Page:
Pleasantville schools provided the only designated shelter on the mainland as many other communities lacked the capacity.

Nearby schools in Atlantic City, Linwood and Northfield all have space to house evacuees, but they don’t have the supporting infrastructure, such as adequate emergency generators.

“If the situation required the schools, I am sure they would cooperate with us,” said Chief Robert James, of the Linwood and Northfield police.

But the county must designate the schools as a shelter before those plans can be executed, James said. Protocol in an emergency situation, he said, is to have power and enough essential items, such as food and water, for at least 24 hours.

The amount of space available in the two communities’ schools would make them ideal shelters, he said, but other factors inhibit that.

“I don’t think the generator is enough for a whole-building power source,” he said said of Northfield Community School and Mainland Regional High School.

During the recent hurricane, Pleasantville hosted hundreds of victims and evacuees for a week following the storm. The shelters, Pleasantville Middle and High schools, are equipped with built-in generators, making them an ideal choice for an emergency situation. Both are designated as county shelters.

Dennis Mulvihill, the district’s business administrator, said they were built with generators as part of the construction process. The generators are powered by natural gas, which means they are still dependent on an external source during a storm.

In addition, the gas meter is not separate for the generators. The gas used to power the generators is billed through the same meter as normal operations, Mulvihill said.

Large-scale evacuation and shelter sites were prepared in the days before the recent hurricane, catering to the coastal communities, but smaller shore towns designated city halls as the last resort shelter in the municipalities’ emergency plans.

“It’s about championing resources,” James said. Pleasantville Mayor Jesse Tweedle agreed, saying the county had the resources to handle operations in the emergency situation, rather than taking on the task at the municipal level.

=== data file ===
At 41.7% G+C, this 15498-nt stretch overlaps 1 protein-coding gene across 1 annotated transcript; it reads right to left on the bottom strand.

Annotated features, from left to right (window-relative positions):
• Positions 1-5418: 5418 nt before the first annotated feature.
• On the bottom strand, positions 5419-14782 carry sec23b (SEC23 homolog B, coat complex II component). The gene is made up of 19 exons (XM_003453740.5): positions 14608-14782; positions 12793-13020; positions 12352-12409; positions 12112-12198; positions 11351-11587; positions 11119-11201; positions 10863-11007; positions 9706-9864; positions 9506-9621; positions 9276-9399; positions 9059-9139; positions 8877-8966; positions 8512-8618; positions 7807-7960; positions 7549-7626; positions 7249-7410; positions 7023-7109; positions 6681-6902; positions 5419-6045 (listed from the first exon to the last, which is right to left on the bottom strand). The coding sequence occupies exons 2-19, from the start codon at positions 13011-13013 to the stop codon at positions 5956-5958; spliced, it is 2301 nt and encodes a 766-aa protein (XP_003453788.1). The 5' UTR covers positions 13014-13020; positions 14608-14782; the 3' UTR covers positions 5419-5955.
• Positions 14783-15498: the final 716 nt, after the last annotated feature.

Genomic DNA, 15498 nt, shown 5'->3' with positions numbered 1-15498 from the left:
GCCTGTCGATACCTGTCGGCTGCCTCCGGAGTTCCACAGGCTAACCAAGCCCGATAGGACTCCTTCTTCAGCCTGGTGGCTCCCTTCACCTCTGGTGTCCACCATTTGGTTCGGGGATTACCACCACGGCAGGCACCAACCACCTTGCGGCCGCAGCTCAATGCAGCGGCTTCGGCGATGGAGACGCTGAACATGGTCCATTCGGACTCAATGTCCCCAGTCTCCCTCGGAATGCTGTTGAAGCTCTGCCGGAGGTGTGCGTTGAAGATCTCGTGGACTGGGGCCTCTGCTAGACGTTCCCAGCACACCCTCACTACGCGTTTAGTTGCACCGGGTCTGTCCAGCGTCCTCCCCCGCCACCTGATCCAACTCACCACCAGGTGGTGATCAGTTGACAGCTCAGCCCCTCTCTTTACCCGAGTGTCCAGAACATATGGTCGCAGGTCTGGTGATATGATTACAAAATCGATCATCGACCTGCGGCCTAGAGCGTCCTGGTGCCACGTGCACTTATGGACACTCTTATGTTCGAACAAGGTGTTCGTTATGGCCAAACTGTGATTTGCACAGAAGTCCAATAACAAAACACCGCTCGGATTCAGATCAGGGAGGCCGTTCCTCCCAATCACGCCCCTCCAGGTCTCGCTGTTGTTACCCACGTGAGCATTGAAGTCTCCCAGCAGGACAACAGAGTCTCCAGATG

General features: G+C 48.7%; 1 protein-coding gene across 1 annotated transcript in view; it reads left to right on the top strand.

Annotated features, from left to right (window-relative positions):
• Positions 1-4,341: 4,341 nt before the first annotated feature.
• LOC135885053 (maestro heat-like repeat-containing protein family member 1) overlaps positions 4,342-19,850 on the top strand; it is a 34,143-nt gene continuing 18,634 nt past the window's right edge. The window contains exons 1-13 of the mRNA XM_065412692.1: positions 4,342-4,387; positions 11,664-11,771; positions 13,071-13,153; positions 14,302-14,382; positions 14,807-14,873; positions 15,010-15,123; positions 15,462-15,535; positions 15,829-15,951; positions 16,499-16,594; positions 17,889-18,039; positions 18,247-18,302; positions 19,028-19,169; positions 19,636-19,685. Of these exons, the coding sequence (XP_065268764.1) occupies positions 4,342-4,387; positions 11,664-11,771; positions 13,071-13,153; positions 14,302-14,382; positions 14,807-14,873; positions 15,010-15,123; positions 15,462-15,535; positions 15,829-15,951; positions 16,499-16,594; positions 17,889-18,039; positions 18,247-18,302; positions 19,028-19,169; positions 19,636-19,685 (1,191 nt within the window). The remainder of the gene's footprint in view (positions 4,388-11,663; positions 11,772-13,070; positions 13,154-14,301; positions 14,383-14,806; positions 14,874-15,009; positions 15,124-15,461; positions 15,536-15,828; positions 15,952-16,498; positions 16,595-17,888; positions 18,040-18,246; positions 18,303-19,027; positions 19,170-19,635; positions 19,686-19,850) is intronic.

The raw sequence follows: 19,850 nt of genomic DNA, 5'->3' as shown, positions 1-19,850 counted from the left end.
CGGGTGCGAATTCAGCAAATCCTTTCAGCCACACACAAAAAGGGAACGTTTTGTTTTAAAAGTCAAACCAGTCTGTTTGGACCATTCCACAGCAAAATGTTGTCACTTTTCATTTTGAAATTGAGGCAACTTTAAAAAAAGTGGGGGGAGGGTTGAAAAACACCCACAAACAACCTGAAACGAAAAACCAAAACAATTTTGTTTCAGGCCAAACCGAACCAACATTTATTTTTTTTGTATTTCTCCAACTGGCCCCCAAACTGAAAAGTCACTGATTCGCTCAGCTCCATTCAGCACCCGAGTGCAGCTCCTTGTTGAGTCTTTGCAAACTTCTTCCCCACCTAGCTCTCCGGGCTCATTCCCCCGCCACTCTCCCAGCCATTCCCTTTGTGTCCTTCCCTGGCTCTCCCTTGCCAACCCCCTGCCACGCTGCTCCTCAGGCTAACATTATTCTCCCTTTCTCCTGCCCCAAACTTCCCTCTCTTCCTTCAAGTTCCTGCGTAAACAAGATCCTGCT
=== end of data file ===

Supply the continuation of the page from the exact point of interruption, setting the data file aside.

But the smaller mainland shore towns don’t have designated shelter sites unless instructed to do so. When the situation requires a planned shelter, the American Red Cross takes over and sets up the site, James said.

“Our kitchen was operational, and we were able to power the buildings” when power went out, Mulvihill said.

Atlantic City High School fared differently, however. Having been turned into a shelter at the last minute, issues arose such as not enough power for cooking, and for some time the kitchen was inoperable. A second generator was brought in to help prepare meals for evacuees.

Mainland schools are equipped similarly– having the space to provide shelter, but not the resources to provide adequate necessities.

Though the schools have a generator, it exists only to power computer systems, keep servers at the right temperature, refrigerators working and emergency systems turned on.

“We had a proactive rather than reactive plan,” Tweedle said.

When the city was informed a hurricane was headed its way, preparations were made in addition to those required by the county’s emergency management system.

“We went to check on all the senior living facilities to make sure their generators were working,” Tweedle said. During the June 30 storm, one of the facilities in the area ran out of fuel for its generator while the power was out. He wanted to avoid the same scenario this time, he said.

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